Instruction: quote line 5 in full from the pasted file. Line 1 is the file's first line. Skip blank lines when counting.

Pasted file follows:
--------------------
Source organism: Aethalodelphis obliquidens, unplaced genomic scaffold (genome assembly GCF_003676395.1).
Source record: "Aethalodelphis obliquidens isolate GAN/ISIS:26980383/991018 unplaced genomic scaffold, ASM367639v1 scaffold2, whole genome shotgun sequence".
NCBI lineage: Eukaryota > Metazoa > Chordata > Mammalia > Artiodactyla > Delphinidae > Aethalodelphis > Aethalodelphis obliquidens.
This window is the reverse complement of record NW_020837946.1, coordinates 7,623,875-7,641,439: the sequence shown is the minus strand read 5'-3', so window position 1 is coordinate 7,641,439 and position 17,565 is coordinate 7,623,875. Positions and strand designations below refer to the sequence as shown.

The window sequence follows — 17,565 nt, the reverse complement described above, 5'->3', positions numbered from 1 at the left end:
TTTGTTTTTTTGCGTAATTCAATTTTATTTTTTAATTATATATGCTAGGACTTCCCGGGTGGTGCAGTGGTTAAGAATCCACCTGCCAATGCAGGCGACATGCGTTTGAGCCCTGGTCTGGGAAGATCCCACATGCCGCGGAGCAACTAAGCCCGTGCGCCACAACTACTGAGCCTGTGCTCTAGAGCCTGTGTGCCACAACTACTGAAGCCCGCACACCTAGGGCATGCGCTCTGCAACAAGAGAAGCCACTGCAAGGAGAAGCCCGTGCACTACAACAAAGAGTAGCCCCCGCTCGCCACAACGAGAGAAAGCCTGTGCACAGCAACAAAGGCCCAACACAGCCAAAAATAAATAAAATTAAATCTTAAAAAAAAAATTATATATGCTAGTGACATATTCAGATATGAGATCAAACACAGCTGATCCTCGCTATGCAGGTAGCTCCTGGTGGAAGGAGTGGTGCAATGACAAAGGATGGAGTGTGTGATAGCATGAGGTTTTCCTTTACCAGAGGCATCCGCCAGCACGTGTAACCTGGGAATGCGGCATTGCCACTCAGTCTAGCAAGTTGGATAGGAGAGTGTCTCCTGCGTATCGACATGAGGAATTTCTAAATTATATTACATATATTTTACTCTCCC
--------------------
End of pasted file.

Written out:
The window sequence follows — 17,565 nt, the reverse complement described above, 5'->3', positions numbered from 1 at the left end: